The company's annual report, which was sent to shareholders yesterday, shows a total remuneration of pounds 949,116 for Mr Jackson, a 40 per cent increase on his salary in 1995, his last year as chief executive of the industrial group. Having resigned as chief executive at the end of 1995, Mr Jackson continued as an executive until the end of March before seeing out the rest of the year as a non-executive director.
Mr Jackson's remuneration last year included "sums to discharge contractual obligations" at the end of his contract, according to the report.
A spokesman said those obligations were "in connection with untaken long-service leave under the state of Victoria employment legislation, together with holiday untaken and paid in lieu". Mr Jackson, an Australian, has left BTR to concentrate on his other business interests.
His end-of-career bonanza is certain to provoke questions at BTR's annual meeting on 8 May, coming as it does at the end of a four-year period in which BTR's shares have fallen from a high of 407p to last night's close of 249p.
The underperformance of BTR's shares during the last three year's of Mr Jackson's tenure has continued under Ian Strachan, his successor, who last year enjoyed a total pay package worth pounds 738,774.
BTR's munificence towards its directors resulted in a total boardroom pay bill of pounds 4.7m last year after a 16 per cent hike in salaries and benefits.
Elwyn Eilledge, chairman, took home pounds 152,358 in the seven and a half months since he took over from Norman Ireland. Finance director Kathy O'Donovan's pay jumped from pounds 288,251 in 1995 to pounds 349,507.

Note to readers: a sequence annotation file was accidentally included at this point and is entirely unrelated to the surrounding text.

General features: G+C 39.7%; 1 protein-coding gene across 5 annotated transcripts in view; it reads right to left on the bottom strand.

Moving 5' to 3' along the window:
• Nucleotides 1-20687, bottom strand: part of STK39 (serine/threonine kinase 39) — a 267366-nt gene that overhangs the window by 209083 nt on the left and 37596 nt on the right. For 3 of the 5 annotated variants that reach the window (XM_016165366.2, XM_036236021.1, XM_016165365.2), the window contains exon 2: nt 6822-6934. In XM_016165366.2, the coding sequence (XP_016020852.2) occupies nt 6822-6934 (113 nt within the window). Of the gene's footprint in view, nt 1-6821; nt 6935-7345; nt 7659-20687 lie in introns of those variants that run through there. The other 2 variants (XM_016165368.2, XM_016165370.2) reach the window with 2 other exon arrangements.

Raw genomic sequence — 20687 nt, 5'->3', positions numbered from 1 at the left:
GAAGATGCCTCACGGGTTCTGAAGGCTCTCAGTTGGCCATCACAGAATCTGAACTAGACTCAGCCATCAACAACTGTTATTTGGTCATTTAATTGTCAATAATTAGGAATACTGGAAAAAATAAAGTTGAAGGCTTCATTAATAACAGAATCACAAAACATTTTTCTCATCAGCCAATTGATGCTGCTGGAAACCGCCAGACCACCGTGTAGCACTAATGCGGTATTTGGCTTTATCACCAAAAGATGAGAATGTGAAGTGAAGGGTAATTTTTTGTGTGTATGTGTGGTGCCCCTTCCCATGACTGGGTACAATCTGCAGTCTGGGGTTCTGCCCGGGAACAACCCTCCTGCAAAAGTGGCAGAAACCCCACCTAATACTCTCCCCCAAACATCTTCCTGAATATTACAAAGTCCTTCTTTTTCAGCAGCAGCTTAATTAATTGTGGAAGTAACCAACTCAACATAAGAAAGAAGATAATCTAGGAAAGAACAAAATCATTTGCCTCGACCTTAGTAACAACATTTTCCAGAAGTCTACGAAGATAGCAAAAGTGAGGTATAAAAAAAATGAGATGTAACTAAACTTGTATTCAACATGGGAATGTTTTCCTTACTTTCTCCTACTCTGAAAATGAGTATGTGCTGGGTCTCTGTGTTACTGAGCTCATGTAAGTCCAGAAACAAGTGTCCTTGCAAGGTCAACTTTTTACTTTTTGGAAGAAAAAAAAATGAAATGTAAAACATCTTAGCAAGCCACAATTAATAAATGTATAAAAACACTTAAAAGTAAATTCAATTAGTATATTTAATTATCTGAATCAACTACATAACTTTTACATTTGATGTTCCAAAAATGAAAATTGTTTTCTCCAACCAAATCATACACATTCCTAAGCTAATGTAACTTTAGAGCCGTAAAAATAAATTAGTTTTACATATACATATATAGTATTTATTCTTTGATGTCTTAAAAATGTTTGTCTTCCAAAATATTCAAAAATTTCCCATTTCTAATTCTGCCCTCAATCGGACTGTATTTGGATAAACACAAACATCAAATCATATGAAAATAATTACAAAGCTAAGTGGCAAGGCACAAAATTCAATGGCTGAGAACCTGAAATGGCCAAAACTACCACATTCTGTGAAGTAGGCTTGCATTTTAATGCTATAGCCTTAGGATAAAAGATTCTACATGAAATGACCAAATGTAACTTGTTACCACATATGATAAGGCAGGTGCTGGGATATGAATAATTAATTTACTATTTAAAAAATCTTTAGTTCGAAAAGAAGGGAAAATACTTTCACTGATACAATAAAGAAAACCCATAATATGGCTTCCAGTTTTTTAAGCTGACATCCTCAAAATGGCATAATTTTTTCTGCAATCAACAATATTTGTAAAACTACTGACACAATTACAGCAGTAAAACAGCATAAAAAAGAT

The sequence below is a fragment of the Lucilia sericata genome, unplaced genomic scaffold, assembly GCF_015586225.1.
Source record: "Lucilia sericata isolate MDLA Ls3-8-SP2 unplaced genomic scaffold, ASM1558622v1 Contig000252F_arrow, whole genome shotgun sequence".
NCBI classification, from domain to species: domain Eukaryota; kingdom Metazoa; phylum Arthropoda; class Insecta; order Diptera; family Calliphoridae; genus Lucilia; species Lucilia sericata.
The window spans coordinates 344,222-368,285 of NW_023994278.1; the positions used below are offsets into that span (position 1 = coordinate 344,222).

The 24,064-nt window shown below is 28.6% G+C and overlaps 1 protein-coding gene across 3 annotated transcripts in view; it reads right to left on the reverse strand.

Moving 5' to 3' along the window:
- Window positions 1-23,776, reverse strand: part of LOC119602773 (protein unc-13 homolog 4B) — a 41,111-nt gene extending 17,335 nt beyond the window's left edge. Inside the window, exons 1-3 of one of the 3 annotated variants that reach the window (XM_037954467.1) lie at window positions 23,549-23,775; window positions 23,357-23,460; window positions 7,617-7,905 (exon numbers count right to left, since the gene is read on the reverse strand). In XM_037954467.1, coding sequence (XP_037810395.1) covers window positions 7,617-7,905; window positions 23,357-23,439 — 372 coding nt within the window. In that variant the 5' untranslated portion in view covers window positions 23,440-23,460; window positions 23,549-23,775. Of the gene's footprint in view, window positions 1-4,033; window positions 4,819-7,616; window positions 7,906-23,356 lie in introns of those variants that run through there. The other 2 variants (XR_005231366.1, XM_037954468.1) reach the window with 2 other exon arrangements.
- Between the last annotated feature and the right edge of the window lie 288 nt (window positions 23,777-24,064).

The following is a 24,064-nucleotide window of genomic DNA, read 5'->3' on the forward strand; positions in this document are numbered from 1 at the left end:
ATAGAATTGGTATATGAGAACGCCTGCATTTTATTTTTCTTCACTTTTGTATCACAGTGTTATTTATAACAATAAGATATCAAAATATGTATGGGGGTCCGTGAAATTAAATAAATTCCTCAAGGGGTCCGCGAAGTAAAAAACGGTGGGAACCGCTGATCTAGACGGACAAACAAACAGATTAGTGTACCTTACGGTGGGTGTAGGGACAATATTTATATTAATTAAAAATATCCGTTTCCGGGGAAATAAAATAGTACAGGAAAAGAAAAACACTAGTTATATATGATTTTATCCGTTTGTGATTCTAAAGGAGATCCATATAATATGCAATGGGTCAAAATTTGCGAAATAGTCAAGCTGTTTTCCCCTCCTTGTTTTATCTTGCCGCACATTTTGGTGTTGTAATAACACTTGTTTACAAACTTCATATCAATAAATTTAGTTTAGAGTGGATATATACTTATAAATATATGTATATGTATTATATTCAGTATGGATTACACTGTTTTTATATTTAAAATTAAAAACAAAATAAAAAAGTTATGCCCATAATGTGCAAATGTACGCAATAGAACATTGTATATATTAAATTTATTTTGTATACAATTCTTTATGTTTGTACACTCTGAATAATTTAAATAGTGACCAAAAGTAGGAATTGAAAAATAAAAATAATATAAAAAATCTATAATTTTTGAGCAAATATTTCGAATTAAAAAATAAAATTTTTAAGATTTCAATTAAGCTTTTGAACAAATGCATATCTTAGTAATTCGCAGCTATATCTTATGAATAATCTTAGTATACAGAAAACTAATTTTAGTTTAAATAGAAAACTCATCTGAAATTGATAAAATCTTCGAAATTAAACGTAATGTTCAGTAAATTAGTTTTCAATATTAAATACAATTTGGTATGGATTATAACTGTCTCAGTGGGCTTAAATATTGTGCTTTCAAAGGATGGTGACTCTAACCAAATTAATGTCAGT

It has become fairly common for some large companies to continue paying directors handsome salaries after their retirement. In 1996, SmithKline Beecham paid former directors pounds 4.9m, almost as much as the pounds 7m it gave to its current board. In the 16 months to December 1995, Glaxo Wellcome paid its former chief executive Ernest Mario pounds 2.1m followed by another pounds 460,000 payment last year.
The disparity between pay and performance is particularly marked at BTR where the company has struggled to persuade shareholders of the merits of a corporate restructuring announced last September, involving the disposal of businesses accounting for 25 per cent of the group's turnover.
A pounds 622m provision to pay for the restructuring wiped out interim profits and accompanied a slashing of the dividend, the payment of which had become a sacred cow under BTR's old guard.